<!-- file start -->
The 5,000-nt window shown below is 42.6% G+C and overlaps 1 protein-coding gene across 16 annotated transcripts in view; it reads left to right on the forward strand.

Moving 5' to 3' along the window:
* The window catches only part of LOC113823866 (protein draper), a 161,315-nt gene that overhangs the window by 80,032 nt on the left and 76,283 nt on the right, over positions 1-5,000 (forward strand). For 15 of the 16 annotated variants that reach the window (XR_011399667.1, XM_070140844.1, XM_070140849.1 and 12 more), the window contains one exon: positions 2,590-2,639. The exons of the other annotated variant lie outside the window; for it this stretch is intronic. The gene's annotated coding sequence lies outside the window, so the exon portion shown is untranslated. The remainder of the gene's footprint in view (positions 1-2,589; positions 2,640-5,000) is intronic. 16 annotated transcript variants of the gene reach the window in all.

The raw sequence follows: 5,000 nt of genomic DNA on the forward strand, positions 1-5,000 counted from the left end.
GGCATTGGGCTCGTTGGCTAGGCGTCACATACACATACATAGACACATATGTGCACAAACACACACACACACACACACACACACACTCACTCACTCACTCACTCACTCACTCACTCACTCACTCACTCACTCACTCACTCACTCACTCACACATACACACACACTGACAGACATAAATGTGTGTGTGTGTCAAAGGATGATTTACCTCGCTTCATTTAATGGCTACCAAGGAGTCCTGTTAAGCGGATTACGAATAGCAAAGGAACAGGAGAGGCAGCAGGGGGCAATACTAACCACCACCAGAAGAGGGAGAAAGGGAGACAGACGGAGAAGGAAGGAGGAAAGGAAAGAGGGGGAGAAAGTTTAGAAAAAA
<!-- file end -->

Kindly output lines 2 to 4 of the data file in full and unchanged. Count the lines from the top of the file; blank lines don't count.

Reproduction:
Moving 5' to 3' along the window:
* The window catches only part of LOC113823866 (protein draper), a 161,315-nt gene that overhangs the window by 80,032 nt on the left and 76,283 nt on the right, over positions 1-5,000 (forward strand). For 15 of the 16 annotated variants that reach the window (XR_011399667.1, XM_070140844.1, XM_070140849.1 and 12 more), the window contains one exon: positions 2,590-2,639. The exons of the other annotated variant lie outside the window; for it this stretch is intronic. The gene's annotated coding sequence lies outside the window, so the exon portion shown is untranslated. The remainder of the gene's footprint in view (positions 1-2,589; positions 2,640-5,000) is intronic. 16 annotated transcript variants of the gene reach the window in all.

The raw sequence follows: 5,000 nt of genomic DNA on the forward strand, positions 1-5,000 counted from the left end.